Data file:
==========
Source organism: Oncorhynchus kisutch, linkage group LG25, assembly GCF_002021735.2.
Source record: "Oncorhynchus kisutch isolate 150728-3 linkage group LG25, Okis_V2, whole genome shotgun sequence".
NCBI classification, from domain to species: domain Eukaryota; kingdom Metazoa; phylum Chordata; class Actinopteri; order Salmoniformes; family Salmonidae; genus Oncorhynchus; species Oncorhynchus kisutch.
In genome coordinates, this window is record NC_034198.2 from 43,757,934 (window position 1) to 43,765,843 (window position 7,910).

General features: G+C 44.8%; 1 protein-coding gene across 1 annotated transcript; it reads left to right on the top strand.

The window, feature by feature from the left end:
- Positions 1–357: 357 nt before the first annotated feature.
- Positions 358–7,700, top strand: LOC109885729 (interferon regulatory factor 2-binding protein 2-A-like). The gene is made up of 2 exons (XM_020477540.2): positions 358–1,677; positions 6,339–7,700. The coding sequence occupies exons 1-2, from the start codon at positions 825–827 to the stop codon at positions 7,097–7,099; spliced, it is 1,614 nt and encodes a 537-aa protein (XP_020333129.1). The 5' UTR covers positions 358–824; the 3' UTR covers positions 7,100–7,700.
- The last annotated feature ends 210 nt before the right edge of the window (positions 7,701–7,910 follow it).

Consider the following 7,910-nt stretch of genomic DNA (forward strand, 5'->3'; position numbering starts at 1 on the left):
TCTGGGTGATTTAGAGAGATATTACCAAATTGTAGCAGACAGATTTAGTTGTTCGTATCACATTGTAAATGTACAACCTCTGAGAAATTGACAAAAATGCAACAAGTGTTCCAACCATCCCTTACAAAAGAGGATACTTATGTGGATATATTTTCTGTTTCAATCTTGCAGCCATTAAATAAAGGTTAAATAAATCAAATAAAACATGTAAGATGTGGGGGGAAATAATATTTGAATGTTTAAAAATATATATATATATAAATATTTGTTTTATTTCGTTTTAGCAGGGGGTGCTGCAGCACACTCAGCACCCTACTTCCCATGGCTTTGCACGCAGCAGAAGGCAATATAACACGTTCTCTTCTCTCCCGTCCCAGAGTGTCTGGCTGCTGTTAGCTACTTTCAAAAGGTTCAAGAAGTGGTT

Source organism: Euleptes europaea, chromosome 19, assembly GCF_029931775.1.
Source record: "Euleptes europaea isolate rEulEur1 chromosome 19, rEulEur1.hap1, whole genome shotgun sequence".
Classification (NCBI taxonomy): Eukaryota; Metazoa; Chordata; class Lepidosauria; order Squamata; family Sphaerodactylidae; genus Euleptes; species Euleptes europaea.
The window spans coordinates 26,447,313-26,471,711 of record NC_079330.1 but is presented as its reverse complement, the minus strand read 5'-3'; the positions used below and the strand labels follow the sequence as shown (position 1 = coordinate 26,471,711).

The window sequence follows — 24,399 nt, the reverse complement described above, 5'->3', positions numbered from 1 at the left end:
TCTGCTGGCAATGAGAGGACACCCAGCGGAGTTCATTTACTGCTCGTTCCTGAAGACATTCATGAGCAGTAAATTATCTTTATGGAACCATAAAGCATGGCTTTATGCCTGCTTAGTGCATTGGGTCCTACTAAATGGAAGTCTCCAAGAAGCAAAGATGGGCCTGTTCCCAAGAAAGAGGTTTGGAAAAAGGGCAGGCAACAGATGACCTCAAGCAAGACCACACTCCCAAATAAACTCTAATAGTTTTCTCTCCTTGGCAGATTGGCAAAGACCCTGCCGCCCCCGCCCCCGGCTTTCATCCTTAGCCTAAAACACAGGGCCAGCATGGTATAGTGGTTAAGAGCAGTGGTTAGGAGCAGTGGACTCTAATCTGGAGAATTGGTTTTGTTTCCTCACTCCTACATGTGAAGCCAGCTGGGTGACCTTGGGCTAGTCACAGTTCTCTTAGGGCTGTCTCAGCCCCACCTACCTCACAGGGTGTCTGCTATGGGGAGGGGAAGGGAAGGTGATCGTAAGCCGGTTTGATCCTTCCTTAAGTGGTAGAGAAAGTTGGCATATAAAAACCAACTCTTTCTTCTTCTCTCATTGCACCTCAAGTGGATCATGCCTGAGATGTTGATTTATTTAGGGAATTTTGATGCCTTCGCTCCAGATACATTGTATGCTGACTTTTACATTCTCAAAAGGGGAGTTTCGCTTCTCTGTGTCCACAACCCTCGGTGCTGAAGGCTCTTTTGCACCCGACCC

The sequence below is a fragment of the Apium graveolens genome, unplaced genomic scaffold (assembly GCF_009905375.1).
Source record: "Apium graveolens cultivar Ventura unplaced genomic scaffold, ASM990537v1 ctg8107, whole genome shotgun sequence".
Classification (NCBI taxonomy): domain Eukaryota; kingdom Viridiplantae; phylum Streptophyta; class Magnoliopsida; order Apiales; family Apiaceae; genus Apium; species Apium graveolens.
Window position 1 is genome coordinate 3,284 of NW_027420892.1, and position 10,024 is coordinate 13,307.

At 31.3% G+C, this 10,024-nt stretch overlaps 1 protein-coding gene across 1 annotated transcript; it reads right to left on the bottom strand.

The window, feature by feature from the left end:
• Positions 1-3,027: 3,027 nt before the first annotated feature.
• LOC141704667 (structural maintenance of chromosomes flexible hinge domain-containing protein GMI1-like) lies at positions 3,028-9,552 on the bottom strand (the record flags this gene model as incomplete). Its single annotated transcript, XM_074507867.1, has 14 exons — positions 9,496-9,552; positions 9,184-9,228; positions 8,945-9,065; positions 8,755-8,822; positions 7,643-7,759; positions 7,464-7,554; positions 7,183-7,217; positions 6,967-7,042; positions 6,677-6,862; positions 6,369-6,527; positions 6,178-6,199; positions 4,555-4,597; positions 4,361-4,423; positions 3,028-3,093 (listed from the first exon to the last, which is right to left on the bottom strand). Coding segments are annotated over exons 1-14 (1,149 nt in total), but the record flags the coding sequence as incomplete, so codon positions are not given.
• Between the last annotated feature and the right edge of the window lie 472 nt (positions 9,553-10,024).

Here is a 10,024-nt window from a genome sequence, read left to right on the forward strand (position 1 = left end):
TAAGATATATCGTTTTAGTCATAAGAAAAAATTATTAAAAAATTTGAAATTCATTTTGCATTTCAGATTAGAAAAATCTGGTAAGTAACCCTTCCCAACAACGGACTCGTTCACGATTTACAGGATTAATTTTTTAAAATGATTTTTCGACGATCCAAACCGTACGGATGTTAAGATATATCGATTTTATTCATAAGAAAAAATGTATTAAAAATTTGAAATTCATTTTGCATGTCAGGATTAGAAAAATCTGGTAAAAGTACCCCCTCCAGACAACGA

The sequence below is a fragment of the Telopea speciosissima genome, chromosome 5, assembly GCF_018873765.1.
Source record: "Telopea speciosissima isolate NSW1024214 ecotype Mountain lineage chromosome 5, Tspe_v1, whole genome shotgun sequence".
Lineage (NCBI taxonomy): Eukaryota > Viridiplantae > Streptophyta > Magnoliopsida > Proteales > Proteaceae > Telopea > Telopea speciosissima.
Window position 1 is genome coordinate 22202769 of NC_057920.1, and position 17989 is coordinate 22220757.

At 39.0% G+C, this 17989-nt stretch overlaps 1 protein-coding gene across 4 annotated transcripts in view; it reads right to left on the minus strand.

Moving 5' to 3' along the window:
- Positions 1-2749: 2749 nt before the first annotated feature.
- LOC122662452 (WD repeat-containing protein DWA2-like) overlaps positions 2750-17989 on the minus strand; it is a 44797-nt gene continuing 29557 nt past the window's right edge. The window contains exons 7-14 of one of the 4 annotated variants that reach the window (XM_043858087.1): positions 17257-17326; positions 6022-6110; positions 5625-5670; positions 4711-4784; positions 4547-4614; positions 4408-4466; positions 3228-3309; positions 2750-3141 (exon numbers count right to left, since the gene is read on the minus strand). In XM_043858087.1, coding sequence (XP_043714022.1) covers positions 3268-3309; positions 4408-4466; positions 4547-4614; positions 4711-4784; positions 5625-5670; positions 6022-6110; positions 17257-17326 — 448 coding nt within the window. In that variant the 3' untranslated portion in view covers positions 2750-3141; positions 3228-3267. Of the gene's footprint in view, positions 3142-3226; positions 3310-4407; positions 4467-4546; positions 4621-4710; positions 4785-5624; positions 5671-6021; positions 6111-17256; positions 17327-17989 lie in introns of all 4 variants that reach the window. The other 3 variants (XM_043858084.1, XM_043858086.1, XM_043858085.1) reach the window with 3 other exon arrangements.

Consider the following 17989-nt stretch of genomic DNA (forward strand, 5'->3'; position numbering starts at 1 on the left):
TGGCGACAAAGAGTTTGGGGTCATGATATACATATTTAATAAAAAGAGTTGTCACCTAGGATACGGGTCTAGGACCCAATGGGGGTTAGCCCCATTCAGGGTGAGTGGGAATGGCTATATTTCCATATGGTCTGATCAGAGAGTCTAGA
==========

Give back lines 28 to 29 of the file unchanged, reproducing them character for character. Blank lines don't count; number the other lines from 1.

TAAGATATATCGTTTTAGTCATAAGAAAAAATTATTAAAAAATTTGAAATTCATTTTGCATTTCAGATTAGAAAAATCTGGTAAGTAACCCTTCCCAACAACGGACTCGTTCACGATTTACAGGATTAATTTTTTAAAATGATTTTTCGACGATCCAAACCGTACGGATGTTAAGATATATCGATTTTATTCATAAGAAAAAATGTATTAAAAATTTGAAATTCATTTTGCATGTCAGGATTAGAAAAATCTGGTAAAAGTACCCCCTCCAGACAACGA

The sequence below is a fragment of the Telopea speciosissima genome, chromosome 5, assembly GCF_018873765.1.